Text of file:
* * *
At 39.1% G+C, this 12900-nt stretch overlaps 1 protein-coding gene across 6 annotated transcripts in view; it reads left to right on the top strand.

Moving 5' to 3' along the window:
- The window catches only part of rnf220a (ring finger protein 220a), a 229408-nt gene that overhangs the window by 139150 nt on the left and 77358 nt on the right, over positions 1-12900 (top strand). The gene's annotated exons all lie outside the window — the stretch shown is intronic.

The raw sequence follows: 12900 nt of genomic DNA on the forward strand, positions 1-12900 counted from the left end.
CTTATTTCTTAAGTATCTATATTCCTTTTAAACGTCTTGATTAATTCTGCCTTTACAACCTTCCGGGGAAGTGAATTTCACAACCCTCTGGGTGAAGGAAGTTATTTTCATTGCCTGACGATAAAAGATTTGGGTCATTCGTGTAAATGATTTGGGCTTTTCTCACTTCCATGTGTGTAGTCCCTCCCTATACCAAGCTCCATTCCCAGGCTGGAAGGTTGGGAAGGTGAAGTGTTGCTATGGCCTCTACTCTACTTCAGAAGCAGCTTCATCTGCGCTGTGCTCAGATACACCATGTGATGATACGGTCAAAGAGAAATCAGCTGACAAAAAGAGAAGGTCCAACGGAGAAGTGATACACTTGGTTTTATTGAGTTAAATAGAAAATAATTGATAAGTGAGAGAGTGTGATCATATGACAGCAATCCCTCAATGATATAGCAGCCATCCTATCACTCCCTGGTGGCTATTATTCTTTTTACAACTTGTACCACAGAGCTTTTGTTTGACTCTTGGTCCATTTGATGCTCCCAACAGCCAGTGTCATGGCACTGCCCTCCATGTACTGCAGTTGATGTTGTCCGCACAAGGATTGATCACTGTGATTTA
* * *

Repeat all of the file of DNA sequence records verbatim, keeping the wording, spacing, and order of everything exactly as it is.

At 39.1% G+C, this 12900-nt stretch overlaps 1 protein-coding gene across 6 annotated transcripts in view; it reads left to right on the top strand.

Moving 5' to 3' along the window:
- The window catches only part of rnf220a (ring finger protein 220a), a 229408-nt gene that overhangs the window by 139150 nt on the left and 77358 nt on the right, over positions 1-12900 (top strand). The gene's annotated exons all lie outside the window — the stretch shown is intronic.

The raw sequence follows: 12900 nt of genomic DNA on the forward strand, positions 1-12900 counted from the left end.
CTTATTTCTTAAGTATCTATATTCCTTTTAAACGTCTTGATTAATTCTGCCTTTACAACCTTCCGGGGAAGTGAATTTCACAACCCTCTGGGTGAAGGAAGTTATTTTCATTGCCTGACGATAAAAGATTTGGGTCATTCGTGTAAATGATTTGGGCTTTTCTCACTTCCATGTGTGTAGTCCCTCCCTATACCAAGCTCCATTCCCAGGCTGGAAGGTTGGGAAGGTGAAGTGTTGCTATGGCCTCTACTCTACTTCAGAAGCAGCTTCATCTGCGCTGTGCTCAGATACACCATGTGATGATACGGTCAAAGAGAAATCAGCTGACAAAAAGAGAAGGTCCAACGGAGAAGTGATACACTTGGTTTTATTGAGTTAAATAGAAAATAATTGATAAGTGAGAGAGTGTGATCATATGACAGCAATCCCTCAATGATATAGCAGCCATCCTATCACTCCCTGGTGGCTATTATTCTTTTTACAACTTGTACCACAGAGCTTTTGTTTGACTCTTGGTCCATTTGATGCTCCCAACAGCCAGTGTCATGGCACTGCCCTCCATGTACTGCAGTTGATGTTGTCCGCACAAGGATTGATCACTGTGATTTA